You’ve earned several degrees. What inspired you to keep going with your education?
First and foremost, I love learning. I’ve already started to think about what my next degree will be. Earlier in my career, you could teach nursing with a baccalaureate degree but a master’s was preferred. I saw the handwriting on the wall, and I went back to school. Then the doctorate became preferred, so I went back again because I wanted to stay in teaching.
When my husband retired, I ended up in a position as a disease management program director and I was responsible for a $40 million dollar budget. I took an accounting course because I wanted to manage that budget well, be smarter and talk to the chief financial officer on his level. Once I had finished, I took another course—and eventually got my MBA. As it turned out, I changed jobs and was taking my marketing class right as we were opening a market at MinuteClinic. My experience informed my education and my education informed my experience. It doesn’t get any better than that.
How did you manage school, as well as work and family?
I was very lucky in my baccalaureate program— I wasn’t married and I was on scholarships so I never really worried about money. All I had to do was study. It was the same thing in my Master’s program, because I had veteran’s benefits that more than paid for my education.
When I was doing my doctoral work, I had a 2 ½ year old child and was working full-time, as well as keeping up with my studies and beginning to write my dissertation. My husband was also often called out into the field, so I would act as a temporary single mom.
Organization is the absolute key. You can’t let things slide or put them off until tomorrow. You never know if you’ll have those precious moments to study and you need to take them when you can. I was lucky that my daughter had a routine where she slept for two hours for a nap every afternoon without fail. I knew that was when I needed to get my school work done, because it was the only time I would have, along with a few late nights.
What issues in the nursing world do you feel most strongly about?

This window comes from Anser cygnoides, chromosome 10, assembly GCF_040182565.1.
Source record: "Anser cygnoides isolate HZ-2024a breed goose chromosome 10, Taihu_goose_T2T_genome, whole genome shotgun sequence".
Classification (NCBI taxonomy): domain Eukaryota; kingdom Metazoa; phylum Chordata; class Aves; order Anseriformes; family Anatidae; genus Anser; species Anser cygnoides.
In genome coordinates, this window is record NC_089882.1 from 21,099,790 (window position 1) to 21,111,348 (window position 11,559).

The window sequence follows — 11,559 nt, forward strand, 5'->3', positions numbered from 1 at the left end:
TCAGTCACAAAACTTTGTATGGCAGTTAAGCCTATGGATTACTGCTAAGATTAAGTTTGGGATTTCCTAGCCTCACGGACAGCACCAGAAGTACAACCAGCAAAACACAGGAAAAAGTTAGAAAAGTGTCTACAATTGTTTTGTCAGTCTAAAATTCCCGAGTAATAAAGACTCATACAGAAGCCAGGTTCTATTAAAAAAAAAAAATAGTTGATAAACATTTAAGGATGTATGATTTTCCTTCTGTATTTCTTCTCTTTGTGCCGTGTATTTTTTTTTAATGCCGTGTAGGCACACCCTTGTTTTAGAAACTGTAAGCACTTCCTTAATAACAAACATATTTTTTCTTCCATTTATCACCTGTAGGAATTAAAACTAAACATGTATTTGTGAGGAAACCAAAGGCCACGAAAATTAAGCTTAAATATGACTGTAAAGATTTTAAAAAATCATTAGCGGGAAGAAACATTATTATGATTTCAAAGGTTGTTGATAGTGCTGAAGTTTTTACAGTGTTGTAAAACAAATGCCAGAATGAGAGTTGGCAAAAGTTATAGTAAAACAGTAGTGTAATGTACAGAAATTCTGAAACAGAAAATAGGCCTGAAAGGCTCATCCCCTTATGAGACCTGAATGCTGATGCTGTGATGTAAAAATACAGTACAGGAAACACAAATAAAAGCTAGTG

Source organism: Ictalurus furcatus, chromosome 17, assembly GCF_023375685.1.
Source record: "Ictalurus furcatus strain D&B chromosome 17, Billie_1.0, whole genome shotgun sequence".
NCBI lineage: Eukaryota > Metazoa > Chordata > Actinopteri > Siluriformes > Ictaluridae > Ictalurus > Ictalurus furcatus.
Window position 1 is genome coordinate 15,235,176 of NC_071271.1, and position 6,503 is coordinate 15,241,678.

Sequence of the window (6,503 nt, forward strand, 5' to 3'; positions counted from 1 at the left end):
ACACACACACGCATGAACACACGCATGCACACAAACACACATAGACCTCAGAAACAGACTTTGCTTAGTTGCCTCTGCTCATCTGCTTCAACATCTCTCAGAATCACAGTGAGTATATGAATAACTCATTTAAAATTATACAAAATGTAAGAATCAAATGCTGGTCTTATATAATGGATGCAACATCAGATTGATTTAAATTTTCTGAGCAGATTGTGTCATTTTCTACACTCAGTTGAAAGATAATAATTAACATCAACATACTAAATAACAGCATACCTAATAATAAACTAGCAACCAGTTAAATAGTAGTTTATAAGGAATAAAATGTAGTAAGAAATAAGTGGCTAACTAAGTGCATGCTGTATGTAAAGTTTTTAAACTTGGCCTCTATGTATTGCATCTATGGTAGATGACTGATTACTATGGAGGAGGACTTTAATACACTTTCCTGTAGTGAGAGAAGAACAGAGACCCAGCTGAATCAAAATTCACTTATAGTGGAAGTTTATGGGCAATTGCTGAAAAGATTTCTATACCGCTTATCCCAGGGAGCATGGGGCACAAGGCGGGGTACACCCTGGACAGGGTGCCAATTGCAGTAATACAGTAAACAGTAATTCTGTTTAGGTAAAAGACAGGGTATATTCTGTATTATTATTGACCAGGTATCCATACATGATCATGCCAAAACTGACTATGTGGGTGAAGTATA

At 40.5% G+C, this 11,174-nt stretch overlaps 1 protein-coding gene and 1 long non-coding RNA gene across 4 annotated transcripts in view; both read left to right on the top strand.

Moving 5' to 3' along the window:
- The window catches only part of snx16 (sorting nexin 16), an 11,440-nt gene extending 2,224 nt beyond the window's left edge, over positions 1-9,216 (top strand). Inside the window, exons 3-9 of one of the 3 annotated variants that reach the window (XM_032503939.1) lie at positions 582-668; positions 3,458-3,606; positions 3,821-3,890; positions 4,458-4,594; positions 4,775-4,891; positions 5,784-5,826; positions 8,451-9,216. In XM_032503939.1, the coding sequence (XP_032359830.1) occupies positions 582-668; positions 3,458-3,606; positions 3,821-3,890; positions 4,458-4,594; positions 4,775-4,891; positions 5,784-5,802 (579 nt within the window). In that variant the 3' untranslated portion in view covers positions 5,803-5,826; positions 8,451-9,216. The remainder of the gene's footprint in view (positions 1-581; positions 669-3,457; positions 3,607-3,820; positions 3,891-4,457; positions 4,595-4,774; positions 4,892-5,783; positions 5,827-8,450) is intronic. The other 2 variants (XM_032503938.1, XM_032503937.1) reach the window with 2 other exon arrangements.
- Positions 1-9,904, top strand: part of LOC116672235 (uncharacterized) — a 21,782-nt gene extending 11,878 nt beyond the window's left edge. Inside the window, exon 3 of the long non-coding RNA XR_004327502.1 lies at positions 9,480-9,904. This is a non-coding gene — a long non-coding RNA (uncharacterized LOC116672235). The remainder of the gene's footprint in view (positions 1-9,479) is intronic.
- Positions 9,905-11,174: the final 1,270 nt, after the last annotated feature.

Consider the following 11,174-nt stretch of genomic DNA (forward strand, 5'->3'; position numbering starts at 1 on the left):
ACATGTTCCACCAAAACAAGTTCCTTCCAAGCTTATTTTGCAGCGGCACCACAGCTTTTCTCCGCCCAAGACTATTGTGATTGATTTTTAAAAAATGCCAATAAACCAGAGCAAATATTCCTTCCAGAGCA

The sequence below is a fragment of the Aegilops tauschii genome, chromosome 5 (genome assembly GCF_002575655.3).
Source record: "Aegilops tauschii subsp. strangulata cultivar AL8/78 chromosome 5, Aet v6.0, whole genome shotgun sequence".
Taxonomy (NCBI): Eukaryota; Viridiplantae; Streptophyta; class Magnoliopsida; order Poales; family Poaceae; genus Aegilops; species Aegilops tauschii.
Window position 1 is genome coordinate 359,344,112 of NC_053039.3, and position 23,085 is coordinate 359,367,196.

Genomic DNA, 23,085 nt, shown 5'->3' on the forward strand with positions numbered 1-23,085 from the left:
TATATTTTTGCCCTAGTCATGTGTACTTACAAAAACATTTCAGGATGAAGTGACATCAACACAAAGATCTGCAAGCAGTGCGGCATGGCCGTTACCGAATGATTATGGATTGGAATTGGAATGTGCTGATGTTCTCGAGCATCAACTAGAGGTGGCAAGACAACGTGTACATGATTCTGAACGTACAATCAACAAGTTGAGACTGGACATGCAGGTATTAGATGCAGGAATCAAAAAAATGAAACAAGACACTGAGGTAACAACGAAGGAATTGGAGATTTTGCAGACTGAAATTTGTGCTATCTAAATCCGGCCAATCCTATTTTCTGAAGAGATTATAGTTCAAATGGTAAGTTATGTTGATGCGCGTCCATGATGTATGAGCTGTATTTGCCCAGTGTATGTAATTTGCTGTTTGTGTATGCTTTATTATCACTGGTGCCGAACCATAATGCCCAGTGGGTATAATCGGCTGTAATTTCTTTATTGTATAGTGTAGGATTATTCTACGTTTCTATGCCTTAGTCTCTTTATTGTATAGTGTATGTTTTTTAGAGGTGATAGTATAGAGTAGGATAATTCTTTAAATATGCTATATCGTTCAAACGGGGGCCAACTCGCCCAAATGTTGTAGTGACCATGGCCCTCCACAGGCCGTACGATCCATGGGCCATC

I’m a nurse practitioner, so more autonomous practice for advanced practice nurses is something I feel strongly about. I’m also very passionate about nursing education. There’s no question that nursing education needs to change to meet the demands of society, from embedding more technology in our curriculum to putting an increased focus on interprofessional education. We also need to hone business acumen in nurses. I’m a member of the curriculum steering committee at Chamberlain , and I’m excited to play a role in guiding Chamberlain to be on the leading edge of nursing education of the future.
What drew you to your position at Chamberlain?
In my role, I get to be a high-quality nurse, I get to do business operations and, of course, have a hand in the academic side. It pulls the three things I love the most into the same job. Again, it doesn’t get any better than that.
What do you enjoy outside of nursing?
I’m an avid reader, I love Sudoku and Ken-Ken and I’m a very competitive bridge player. I like gourmet cooking—and I like eating even better. I love quiet time with my dog, an 85-pound Labrador retriever, and getting some exercise through our walks. I also love to travel, particularly to places I’ve never been before, but that list is getting smaller and smaller.
What’s your favorite place you’ve traveled to?
The trip I enjoyed most for both personal and historical reasons was to Vietnam. I was a war orphan, as my father was killed in Vietnam. I never, ever envisioned myself going there. I hated Vietnam and hated the thought of it. Many decades passed, and I decided to go.
It is a beautiful country. The people there are warm and friendly, and when you listen to their stories, they were as affected by the political decisions of their country as we were. The food was amazing, their history was extremely complex and I love learning about different cultures. I actually walked in places my dad had been before he’d been killed. Before I went, I had such a discontent somewhere in my soul, and when I left Vietnam, I was able to come to some peace with what happened.
What’s an interesting fact about yourself?
I’ll give you a few. I was born in France, and lived there for the first couple years of my life. Until recently, I was also a private pilot. I have one daughter, who is an actress in Los Angeles.
By Molly Mattison